Subliminals


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Vision

  • The Structure of the Eye

    The Cornea

    The Iris

    The Pupil

    The Lens

    The Retina

    The Fovea

    The Optic Nerve


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At the rear of the eye is the retina containing the receptor cells.

Before light gets to the retina, it passes through blood vessels & connecting cells.

The Back of the Eye


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Rods are absent from the fovea

Rods become more common toward the periphery of the retina

Rods have low sensitivity to detail because many of them funnel into a single postsynaptic neuron

The Rods


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The Cones

  • More common toward the center of the retina

  • Fewer in the periphery of the retina

  • More of them because fewer cones funnel onto a single postsynaptic neuron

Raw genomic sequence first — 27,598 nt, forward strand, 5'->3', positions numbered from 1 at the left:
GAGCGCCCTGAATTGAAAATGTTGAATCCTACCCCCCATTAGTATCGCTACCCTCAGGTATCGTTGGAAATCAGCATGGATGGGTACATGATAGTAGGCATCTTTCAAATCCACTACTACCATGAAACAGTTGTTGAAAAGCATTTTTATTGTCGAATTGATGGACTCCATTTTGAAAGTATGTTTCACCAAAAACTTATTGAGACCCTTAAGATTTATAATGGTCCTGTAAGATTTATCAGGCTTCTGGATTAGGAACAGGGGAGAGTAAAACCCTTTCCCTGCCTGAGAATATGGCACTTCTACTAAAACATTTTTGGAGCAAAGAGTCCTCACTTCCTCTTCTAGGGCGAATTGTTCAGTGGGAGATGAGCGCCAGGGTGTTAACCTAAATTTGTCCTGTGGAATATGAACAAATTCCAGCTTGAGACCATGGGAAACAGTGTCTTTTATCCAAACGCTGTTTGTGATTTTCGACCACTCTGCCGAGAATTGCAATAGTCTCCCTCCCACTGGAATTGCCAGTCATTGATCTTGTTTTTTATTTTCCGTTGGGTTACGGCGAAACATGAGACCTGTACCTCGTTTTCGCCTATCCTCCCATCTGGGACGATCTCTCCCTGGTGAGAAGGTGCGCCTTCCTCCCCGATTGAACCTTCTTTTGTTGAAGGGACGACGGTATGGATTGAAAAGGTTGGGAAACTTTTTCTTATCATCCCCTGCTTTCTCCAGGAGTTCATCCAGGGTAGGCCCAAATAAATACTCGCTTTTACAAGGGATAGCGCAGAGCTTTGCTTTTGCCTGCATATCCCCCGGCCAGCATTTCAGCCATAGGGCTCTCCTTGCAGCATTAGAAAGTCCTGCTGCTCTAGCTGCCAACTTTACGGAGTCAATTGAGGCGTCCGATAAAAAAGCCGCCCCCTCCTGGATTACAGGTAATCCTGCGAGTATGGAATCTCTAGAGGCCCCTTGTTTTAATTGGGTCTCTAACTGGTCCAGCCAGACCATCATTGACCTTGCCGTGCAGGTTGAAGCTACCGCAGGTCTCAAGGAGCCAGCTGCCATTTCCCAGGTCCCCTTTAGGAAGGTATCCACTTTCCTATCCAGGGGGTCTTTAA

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The Retina

  • The Rods

    Specialized for low light

  • The Cones

    Color vision and bright light

    The rods and cones connect to BI-POLAR cells.

    The bi-polar cells connect to GANGLION CELLS.

    The ganglion cells’ axon becomes the OPTIC NERVE.


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Trichromatic Theory

Three types of cones: RED, GREEN, and BLUE.

Opponent Process Theory

Cones are in opposing pairs. When one is activated, the other is suppressed.

White/Black

Blue/Orange

Green/Red

SeeingColor


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The Visible Spectrum